MELT: Migration in Europe and Local Tradition.

Local Tradition

Local tradition in our understanding encompasses all spheres of social and cultural life: daily life and habits, food, religion, music, dance, costumes, etc. Local traditions are usually based on a definition of “home”, and are generally linked to specific places, though it must be said that nomads too have local traditions, which may then rather be associated with a social group. There is no authorship to local traditions, they are passed down – often orally – from generation to generation in an educational process and thus help to raise awareness of collective (local) history. They help to build a sense of community and of belonging, and thus strengthen self-assertion and collective identities.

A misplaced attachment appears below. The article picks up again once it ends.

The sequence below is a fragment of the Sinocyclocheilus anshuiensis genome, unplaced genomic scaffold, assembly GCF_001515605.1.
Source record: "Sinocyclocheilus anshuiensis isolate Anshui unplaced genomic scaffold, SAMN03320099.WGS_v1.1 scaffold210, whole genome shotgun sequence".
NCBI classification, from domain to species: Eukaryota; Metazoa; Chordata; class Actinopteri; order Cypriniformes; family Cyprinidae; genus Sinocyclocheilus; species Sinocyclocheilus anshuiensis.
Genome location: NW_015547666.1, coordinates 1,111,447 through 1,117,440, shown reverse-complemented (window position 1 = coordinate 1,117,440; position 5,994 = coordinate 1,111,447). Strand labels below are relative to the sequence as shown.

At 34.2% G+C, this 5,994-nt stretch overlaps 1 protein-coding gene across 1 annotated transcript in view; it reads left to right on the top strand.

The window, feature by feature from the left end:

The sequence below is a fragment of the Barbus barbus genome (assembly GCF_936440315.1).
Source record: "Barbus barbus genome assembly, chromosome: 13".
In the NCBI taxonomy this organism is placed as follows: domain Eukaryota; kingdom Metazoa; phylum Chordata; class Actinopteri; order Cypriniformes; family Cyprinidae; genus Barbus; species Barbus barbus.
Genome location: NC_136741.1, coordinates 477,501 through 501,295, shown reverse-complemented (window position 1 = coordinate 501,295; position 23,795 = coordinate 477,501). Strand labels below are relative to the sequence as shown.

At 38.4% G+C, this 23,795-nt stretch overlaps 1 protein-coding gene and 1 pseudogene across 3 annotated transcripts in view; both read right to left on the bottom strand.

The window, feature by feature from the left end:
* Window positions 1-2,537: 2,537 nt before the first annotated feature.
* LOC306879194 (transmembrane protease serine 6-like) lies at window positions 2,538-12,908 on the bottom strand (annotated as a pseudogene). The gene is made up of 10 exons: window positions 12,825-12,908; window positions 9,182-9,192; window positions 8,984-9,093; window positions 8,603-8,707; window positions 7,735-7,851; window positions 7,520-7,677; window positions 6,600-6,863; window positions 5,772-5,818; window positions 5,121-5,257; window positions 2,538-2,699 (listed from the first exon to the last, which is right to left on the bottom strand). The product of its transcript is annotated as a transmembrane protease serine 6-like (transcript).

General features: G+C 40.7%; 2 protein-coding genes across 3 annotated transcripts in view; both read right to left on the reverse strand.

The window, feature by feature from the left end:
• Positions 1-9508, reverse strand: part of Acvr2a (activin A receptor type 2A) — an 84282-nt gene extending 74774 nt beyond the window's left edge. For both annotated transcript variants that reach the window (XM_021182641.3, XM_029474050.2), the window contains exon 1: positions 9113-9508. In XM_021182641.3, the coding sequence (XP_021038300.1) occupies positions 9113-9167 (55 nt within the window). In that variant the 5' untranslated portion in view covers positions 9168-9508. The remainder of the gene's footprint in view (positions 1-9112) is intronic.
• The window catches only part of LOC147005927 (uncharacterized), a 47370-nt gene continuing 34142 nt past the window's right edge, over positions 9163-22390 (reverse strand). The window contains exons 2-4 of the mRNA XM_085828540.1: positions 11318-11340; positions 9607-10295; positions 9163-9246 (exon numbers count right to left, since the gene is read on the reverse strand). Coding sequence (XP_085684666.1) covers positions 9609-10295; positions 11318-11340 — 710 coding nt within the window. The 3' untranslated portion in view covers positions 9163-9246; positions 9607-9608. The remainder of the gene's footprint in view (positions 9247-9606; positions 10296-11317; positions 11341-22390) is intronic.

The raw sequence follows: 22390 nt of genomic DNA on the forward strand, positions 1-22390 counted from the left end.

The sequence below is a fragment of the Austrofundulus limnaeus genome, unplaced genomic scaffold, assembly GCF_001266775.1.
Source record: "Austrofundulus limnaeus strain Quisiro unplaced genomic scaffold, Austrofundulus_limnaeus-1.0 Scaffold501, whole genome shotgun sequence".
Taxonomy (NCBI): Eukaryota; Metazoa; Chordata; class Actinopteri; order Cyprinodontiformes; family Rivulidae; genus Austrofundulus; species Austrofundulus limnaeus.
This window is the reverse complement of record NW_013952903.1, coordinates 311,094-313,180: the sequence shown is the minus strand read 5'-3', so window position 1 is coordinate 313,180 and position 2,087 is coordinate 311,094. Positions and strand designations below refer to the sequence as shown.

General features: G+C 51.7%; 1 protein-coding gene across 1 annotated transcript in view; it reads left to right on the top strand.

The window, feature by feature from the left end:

At the same time they contribute – to a greater or lesser extent – to a process of exclusion (“the others”). Local traditions hence oscillate between inclusion and exclusion, between openness and restriction, between the public and the private.

Local traditions are often based on unwritten rules. They tend to be the cause for conflict between the generations, mostly over the question of how much change is allowed. There is an ongoing struggle between the purist and the progressive interpretation of tradition. As carriers of collective identities, (local) traditions run the risk of being abused for political purposes.

Performance at the ProEtnica Festival in Sighişoara
by Hertha Pietsch-Zuber

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